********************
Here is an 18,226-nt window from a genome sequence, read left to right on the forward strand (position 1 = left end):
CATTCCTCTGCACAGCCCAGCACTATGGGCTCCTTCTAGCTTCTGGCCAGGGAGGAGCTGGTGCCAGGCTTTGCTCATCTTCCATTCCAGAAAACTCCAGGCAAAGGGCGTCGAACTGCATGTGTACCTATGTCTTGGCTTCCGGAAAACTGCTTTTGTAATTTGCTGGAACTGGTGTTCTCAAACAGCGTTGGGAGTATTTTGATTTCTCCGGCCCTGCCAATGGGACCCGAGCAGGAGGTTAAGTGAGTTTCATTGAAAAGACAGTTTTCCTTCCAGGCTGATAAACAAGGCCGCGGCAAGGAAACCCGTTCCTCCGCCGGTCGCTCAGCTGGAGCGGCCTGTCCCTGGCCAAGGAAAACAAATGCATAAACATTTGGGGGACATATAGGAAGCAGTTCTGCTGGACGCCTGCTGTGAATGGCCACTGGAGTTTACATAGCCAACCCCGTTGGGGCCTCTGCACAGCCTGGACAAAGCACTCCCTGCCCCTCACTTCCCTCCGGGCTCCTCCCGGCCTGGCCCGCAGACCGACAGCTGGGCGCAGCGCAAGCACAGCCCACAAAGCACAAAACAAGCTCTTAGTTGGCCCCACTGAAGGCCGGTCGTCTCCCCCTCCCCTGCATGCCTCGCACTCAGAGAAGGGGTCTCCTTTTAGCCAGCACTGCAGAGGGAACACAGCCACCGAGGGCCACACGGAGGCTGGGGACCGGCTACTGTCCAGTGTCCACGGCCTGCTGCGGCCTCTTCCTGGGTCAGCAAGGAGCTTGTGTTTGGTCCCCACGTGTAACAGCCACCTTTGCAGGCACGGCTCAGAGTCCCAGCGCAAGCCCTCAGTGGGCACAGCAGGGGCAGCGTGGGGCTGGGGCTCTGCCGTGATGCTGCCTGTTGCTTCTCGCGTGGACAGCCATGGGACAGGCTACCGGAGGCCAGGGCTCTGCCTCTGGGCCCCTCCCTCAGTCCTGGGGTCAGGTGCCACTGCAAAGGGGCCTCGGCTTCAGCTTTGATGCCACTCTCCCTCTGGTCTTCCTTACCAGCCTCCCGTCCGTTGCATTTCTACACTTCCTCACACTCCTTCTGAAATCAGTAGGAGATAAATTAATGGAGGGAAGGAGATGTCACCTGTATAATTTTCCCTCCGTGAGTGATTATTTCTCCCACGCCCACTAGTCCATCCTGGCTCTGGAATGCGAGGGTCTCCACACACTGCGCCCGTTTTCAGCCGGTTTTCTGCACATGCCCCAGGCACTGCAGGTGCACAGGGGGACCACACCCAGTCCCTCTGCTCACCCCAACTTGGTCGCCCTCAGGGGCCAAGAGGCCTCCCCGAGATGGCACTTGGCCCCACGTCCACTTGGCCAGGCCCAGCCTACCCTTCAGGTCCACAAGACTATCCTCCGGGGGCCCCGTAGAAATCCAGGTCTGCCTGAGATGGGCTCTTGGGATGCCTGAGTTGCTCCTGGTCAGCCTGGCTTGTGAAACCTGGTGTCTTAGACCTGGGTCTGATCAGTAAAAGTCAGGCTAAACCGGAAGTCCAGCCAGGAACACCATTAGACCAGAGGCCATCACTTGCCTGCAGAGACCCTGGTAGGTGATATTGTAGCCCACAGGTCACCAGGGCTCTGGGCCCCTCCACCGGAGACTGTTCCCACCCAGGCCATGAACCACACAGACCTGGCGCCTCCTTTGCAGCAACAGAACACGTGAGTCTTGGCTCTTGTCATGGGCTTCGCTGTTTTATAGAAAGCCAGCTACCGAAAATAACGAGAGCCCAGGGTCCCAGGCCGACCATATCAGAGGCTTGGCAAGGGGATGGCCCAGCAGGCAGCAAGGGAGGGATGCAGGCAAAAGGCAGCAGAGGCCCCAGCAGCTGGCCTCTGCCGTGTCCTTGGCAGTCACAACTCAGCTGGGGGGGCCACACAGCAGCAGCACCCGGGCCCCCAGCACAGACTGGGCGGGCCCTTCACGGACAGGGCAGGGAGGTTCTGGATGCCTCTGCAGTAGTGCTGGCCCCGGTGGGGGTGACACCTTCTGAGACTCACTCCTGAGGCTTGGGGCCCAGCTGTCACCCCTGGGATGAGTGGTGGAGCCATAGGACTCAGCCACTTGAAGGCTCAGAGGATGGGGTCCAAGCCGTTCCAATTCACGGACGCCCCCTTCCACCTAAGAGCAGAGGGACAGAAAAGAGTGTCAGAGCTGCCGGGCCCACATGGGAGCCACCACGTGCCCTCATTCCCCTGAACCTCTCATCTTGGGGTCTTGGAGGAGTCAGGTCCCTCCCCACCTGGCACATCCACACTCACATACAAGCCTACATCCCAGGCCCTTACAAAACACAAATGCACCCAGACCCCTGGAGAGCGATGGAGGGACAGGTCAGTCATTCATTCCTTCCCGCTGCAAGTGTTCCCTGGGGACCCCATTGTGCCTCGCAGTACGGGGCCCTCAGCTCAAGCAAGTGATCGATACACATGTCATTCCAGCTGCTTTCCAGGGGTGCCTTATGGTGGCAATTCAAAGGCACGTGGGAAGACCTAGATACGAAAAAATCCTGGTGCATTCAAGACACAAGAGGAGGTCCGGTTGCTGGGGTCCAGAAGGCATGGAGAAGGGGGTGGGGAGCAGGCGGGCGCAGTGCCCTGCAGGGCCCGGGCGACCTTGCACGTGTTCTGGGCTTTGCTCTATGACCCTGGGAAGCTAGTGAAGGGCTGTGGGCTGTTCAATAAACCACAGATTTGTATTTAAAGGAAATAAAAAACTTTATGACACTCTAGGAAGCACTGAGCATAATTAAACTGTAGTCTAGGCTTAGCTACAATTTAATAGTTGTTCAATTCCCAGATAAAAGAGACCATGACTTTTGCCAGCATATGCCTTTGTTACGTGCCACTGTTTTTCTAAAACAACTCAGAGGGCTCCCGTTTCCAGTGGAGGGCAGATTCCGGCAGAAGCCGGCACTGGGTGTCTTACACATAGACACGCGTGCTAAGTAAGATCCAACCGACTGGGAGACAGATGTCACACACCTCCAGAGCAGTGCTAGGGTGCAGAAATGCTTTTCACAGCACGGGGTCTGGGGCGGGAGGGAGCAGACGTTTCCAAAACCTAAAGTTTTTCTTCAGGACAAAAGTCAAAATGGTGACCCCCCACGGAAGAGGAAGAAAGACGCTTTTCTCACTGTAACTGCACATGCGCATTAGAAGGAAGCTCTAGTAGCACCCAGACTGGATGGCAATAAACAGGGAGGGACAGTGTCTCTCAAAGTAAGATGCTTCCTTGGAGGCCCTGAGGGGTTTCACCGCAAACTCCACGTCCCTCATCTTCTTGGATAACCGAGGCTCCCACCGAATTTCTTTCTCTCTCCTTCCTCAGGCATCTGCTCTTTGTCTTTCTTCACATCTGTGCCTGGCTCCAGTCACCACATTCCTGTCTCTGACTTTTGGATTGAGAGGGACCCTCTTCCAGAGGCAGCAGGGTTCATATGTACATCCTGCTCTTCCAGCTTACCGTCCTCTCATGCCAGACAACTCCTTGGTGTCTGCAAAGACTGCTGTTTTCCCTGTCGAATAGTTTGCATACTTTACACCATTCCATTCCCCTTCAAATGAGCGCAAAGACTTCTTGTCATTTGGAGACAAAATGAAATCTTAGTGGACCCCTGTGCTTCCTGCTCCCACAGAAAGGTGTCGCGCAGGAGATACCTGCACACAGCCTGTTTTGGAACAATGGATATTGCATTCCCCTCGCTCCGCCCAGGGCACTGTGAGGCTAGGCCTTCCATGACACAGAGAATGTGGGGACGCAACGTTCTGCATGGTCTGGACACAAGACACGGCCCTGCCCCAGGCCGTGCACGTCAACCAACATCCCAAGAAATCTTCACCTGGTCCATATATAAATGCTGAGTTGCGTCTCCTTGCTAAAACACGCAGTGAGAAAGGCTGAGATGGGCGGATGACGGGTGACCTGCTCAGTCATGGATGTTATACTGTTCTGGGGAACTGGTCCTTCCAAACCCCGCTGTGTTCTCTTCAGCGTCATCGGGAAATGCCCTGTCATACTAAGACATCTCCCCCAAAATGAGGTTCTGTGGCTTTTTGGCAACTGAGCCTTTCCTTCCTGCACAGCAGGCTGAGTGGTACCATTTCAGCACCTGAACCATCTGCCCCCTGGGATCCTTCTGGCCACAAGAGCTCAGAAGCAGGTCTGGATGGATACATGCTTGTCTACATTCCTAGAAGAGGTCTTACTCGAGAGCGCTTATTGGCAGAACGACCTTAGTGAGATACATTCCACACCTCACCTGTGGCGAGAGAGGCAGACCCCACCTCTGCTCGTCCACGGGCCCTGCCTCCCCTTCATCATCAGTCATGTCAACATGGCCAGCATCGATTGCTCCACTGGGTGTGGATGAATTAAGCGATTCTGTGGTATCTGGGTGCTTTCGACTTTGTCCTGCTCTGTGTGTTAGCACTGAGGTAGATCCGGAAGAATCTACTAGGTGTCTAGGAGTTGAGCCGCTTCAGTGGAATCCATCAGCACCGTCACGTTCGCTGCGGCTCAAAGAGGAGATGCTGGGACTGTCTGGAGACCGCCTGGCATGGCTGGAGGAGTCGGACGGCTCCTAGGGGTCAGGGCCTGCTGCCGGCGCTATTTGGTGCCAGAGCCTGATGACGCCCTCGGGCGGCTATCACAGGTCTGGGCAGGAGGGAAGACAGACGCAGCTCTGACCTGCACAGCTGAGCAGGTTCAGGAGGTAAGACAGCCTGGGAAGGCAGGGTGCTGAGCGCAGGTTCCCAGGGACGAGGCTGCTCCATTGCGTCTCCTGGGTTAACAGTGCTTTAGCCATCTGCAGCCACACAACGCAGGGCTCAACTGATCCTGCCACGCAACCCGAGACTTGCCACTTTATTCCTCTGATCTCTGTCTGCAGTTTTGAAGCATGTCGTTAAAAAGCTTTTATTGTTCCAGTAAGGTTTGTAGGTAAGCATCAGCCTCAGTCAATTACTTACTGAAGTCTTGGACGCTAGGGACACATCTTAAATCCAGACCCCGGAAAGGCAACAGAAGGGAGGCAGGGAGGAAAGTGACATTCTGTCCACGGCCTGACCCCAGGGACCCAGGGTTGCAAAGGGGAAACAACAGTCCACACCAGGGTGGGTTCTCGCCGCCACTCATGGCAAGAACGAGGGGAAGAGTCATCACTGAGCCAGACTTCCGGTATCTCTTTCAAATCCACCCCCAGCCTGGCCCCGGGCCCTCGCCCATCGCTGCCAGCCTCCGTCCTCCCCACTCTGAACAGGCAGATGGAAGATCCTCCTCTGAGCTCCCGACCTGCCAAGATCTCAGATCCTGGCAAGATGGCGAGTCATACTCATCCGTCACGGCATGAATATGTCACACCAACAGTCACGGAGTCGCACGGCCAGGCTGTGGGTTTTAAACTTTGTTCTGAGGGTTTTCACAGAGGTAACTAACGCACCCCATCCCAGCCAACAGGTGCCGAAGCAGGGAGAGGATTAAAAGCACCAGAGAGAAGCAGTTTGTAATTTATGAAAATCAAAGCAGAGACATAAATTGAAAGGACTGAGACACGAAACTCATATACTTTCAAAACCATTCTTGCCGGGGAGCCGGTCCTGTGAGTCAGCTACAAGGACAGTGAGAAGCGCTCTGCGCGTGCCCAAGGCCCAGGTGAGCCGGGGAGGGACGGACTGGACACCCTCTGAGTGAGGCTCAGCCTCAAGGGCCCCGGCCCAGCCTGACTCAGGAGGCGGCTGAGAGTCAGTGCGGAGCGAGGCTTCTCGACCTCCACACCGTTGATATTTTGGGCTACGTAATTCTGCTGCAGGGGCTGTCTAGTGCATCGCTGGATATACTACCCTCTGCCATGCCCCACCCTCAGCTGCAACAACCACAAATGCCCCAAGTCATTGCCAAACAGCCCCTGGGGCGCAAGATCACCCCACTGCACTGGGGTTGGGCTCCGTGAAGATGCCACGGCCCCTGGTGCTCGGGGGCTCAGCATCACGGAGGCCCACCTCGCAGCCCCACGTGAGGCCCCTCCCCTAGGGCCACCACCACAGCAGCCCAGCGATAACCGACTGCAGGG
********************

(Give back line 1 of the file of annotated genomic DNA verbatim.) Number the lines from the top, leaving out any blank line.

Here is an 18,226-nt window from a genome sequence, read left to right on the forward strand (position 1 = left end):